“The House of Representatives today took measured and reasonable steps against the misuse of the legal system by patent assertion entities, by passing legislation to dry up the financial incentives that allow patent assertion entities to thrive.
As a company that has a portfolio of over 10,000 US patents by dint of our strong culture of innovation, we care about a patent system that rewards true innovation — and we oppose misuse of that system by those who use the costs and uncertainty of litigation to extract unearned gains or to assert patents that should never have been issued.
At a time when most issues in front of Congress are frozen in gridlock, this bill passed with a strong bipartisan majority, 325-90. Members clearly recognize that patent trolls are a drag on our economy and on innovation.
The fight now moves to the Senate, where I am hopeful that a similar bipartisan majority will take action against this growing problem.
On behalf of Cisco, I’d like to thank Chairman Bob Goodlatte for his leadership on this issue, as well as Representatives Zoe Lofgren, George Holding, Anna Eshoo, and so many others for their support. The fight is not yet over, but today was a major step in the right direction.”
“For years, patent assertion entities – otherwise known as patent trolls – have been targeting businesses large and small with frivolous lawsuits, threat letters, and intimidation tactics. Lately, the problem has been getting worse, with 60% of new lawsuits filed by patent assertion entities, up from 25% in 2007.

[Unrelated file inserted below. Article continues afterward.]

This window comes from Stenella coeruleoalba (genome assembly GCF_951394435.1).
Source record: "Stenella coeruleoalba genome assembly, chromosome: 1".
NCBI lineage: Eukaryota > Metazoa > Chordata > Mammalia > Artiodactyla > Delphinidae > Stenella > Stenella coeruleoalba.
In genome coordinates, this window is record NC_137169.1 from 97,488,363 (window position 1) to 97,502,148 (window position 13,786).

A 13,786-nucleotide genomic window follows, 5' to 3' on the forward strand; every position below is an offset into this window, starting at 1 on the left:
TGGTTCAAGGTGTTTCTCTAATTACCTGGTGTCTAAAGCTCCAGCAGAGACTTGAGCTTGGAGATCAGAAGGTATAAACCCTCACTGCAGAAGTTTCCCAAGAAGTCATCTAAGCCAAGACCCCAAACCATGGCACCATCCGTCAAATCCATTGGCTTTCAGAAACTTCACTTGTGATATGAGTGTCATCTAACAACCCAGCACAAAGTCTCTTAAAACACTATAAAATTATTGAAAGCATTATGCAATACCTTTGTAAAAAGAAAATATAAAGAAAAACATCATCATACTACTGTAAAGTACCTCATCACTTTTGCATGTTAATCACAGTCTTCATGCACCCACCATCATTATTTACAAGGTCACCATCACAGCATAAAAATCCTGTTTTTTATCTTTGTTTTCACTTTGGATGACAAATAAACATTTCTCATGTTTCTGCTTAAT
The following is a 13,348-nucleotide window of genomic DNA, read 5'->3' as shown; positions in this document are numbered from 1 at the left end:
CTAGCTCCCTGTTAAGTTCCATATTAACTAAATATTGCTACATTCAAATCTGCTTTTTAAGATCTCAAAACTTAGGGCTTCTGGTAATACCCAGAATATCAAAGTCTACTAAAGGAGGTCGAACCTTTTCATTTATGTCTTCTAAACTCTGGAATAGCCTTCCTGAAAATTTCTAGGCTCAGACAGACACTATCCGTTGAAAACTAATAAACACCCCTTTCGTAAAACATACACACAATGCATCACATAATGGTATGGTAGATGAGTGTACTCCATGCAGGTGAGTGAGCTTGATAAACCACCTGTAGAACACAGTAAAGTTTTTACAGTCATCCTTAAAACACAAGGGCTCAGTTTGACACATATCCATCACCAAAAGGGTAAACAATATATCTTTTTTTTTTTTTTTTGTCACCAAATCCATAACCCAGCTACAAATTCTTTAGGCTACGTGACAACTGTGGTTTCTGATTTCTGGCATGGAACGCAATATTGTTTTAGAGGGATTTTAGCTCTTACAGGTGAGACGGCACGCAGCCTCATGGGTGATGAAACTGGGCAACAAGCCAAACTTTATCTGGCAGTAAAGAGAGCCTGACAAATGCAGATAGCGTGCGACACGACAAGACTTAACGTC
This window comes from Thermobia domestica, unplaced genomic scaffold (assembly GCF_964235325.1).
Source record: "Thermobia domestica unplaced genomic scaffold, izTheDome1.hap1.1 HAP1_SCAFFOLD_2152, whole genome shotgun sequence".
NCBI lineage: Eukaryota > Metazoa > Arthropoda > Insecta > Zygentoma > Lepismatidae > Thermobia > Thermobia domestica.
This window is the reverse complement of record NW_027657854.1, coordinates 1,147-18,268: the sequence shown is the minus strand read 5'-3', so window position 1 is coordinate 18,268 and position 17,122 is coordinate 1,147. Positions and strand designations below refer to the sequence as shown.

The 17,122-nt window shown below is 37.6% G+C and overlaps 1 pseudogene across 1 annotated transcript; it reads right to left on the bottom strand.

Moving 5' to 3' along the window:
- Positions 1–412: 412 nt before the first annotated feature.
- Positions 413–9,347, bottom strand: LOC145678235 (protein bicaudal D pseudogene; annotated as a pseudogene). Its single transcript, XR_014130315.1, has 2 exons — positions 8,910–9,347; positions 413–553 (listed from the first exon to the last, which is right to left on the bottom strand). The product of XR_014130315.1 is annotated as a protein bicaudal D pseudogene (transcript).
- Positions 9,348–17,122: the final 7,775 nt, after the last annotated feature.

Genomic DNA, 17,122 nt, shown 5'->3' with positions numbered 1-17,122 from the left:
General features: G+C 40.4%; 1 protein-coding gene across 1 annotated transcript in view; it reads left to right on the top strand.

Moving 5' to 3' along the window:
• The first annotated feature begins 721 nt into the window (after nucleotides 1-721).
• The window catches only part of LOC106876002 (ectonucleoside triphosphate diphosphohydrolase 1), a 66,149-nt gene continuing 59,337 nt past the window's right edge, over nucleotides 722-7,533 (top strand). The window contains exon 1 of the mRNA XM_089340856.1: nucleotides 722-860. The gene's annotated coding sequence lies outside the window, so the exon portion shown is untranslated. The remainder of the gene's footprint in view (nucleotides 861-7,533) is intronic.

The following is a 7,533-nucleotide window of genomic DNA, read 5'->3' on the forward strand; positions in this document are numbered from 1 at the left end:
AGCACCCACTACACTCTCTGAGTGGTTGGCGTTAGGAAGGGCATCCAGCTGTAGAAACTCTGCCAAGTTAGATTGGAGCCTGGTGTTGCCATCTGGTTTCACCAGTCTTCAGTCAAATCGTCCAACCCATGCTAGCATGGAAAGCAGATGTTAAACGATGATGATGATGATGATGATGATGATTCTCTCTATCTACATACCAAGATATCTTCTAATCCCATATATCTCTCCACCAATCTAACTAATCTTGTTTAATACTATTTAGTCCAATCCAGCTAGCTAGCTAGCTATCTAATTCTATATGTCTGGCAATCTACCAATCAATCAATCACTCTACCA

Today, the House Judiciary Committee took a significant step toward curbing the worst patent troll abuses when it approved the Innovation Act by a strong bipartisan vote of 33-5.
The legislation is sponsored by Chairman Bob Goodlatte and is co-sponsored by fellow Judiciary Committee members Zoe Lofgren (D-CA) and George Holding (R-NC), as well as Congresswoman Anna Eshoo (D-CA), among others. The legislation dries up the financial incentives that have allowed patent trolls to thrive and significantly increases transparency.
Let me thank the House Judiciary Committee members for their leadership. Cisco stands ready to work with our leaders in Congress as the bill moves to the House floor and the ultimately over to the Senate for consideration.”
With Senate confirmation of incoming FCC Chairman Tom Wheeler and Republican Commissioner Michael O’Rielly, the FCC is now back at full strength. A full plate of issues critical to the future of innovation and the national economy now awaits the five men and women who sit atop the agency.
Most FCC leadership teams are lucky if they get to decide one, maybe two, policy decisions of significant impact on the course of innovation and the national economy. This leadership team has the opportunity to be the decision-makers on a number of critical matters. It is the FCC’s moment.
Among the key issues is radio spectrum – both in the licensed cellular and unlicensed Wi-Fi bands. By 2017, the amount of mobile traffic moving over networks will be 67 times what it was in 2007. Wi-Fi networks now carry half of all US Internet traffic, a number which will grow to two-thirds by 2017. There is bipartisan agreement that more spectrum must be made available to ensure we can meet consumer demand, which is growing as a result of our ever-increasing reliance on smartphones and tablets, and the video and other content we consume every day.
The prior leadership of the FCC has successfully identified, and teed up, a number of spectrum bands that can be made available for broadband – 600 MHz, 1755-1780 MHz, 3.5 GHz, and 5 GHz. Now these proceedings must be decided. The issues in these dockets are difficult ones – transitioning spectrum from existing uses to new uses, and in some cases sharing spectrum — and are not susceptible to easy resolution. The FCC’s actions to resolve these matters over the next 12-18 months will determine whether our regulatory system is up to the challenges that technology change and consumer demand have laid at its feet.